Brenda Jones answers questions about NARSOL and the sexual offense registry

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    • #83399 Reply

      admin

      This interview was done between J.D. MacBean, editor of Livin’ the Dream blog (at the intersection of mass incarceration and society) where it was pub
      [See the full post at: Brenda Jones answers questions about NARSOL and the sexual offense registry]

    • #83400 Reply

      Gerald

      This was a great interview and I do think Brenda did a great job of explaining how so many that have finished their sentences do not get a chance to live, I mean truly live life because of the continuing of their restrictions and requirements.

      Once I read a article about a case in which an Attorney general said in a court argument, “Registration is voluntary…” words to that effect. I looked at my grandson as he has been on the registry since 2006 and thought to myself how misrepresenting that statement by that AG was. At the time registration may have been less known about but still if my grandson had viewed their registration requirements as a voluntary thing, he likely would have been violated for failure to register. My point is as Brenda points out, is that the registry was promoted as something it is not, a thing to keep people safe. In all honesty I can say this, if someone has bad intent, no matter who it is; bad results will happen.
      I feel like those that have suffered these registry obligations for 10 or 25 years wouldn’t even hurt a fly. I know my grandson has severe stress disorder at times concerning this registry and it has changed him inside. He worries about every thing he does. Sometimes I think he forgets to enjoy living.
      The fact is that 2 wrongs do not make a right, never has and never will. After incarceration or registry terms and requirements, people should be able to live whatever life they can build again, it’s sad some have passed on without that chance already.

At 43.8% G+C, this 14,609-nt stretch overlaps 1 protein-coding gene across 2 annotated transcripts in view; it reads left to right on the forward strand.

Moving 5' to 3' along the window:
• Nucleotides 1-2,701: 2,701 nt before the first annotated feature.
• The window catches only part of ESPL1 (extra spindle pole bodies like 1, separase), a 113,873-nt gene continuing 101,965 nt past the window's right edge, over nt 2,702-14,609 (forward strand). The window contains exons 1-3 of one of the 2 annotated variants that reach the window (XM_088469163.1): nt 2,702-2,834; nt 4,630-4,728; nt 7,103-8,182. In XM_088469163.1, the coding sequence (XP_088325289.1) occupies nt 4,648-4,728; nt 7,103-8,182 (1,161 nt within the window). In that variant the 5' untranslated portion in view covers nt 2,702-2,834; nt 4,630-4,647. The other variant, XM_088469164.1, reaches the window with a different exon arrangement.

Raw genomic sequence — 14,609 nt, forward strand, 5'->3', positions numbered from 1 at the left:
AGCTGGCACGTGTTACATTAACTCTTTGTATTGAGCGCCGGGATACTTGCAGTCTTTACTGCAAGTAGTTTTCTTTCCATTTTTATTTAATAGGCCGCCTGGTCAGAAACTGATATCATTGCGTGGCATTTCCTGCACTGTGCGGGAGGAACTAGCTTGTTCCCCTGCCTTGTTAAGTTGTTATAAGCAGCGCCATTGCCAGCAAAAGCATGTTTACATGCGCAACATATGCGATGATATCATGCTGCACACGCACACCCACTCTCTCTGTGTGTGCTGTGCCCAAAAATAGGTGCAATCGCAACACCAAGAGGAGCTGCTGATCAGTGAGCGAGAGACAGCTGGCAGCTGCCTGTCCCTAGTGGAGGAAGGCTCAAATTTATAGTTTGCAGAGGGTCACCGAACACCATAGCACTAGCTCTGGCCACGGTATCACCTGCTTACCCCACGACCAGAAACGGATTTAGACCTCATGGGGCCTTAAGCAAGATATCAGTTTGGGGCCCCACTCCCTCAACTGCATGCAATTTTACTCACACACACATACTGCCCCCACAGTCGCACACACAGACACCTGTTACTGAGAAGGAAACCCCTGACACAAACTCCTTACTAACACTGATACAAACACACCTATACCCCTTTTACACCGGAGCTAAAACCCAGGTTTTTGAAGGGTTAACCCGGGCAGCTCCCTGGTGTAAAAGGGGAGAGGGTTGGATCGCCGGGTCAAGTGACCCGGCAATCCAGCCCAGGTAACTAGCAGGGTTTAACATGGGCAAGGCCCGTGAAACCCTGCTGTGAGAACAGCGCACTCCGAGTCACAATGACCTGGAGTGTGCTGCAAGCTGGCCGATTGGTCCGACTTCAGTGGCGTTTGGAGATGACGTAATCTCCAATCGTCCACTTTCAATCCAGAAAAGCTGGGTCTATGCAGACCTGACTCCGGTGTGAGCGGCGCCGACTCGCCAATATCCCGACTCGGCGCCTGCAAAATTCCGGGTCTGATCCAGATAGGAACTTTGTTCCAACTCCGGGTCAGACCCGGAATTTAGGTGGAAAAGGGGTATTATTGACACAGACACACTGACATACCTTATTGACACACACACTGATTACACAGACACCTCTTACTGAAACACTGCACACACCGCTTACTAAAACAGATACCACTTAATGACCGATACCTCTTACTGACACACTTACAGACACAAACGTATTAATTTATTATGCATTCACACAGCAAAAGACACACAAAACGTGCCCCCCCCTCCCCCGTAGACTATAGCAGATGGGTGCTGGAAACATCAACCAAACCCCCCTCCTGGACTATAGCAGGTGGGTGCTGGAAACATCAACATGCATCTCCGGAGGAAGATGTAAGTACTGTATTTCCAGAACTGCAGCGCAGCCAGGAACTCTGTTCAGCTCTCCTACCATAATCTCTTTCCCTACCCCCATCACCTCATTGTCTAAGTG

I thank Brenda Jones and all those that fight to bring back truth in Justice.

      • #83484 Reply

        Ed C

        First I want to thank Brenda for presenting such concise and useful information. I believe I will often refer to this thread as well as the links she presented. Good data!

        Regarding your comment about the registry being voluntary, the AG was absolutely correct. Abiding by any criminal statute is voluntary. However there are consequences. (My tongue was firmly planted in my cheek as I wrote that.) I don’t know who the AG was trying to BS with that statement, or why. If that was argued in court, the target was either a judge, a jury or both.

        Veritas.

      • #83498 Reply

        TS

        Registration is voluntary…what a crock. One can chose to not register by voluntary action too but that holds consequences, just as registration does. IMO, forcing one to register is compelled gov’t speech by making one self-identify as a convicted person of a sex crime to avoid the consequences of not registering. The information is already available to LE and the public if they know where to look. Ordering someone to self-identify by compelling them to make their already public data easier to find via registration is bull and unconstitutional.

    • #83421 Reply

      Zane

      Great interview, hoping to see you guys fight the NC registry to where you’re able to release non violent offenders from the registry early or at least lesson the time from 10 to 5 years or less to be able to be removed from the registry and also given a chance to expunge the crime if it was non violent so we can be able to get a better life for ourselves like a 2nd chance!

    • #83517 Reply

      Lacona

      Thanks for representing our case so eloquently, Brenda! God bless you and all the other NARSOL officers for your hard work on our behalf!

    • #83661 Reply

      Tammy

      Excellent interview! Great responses!

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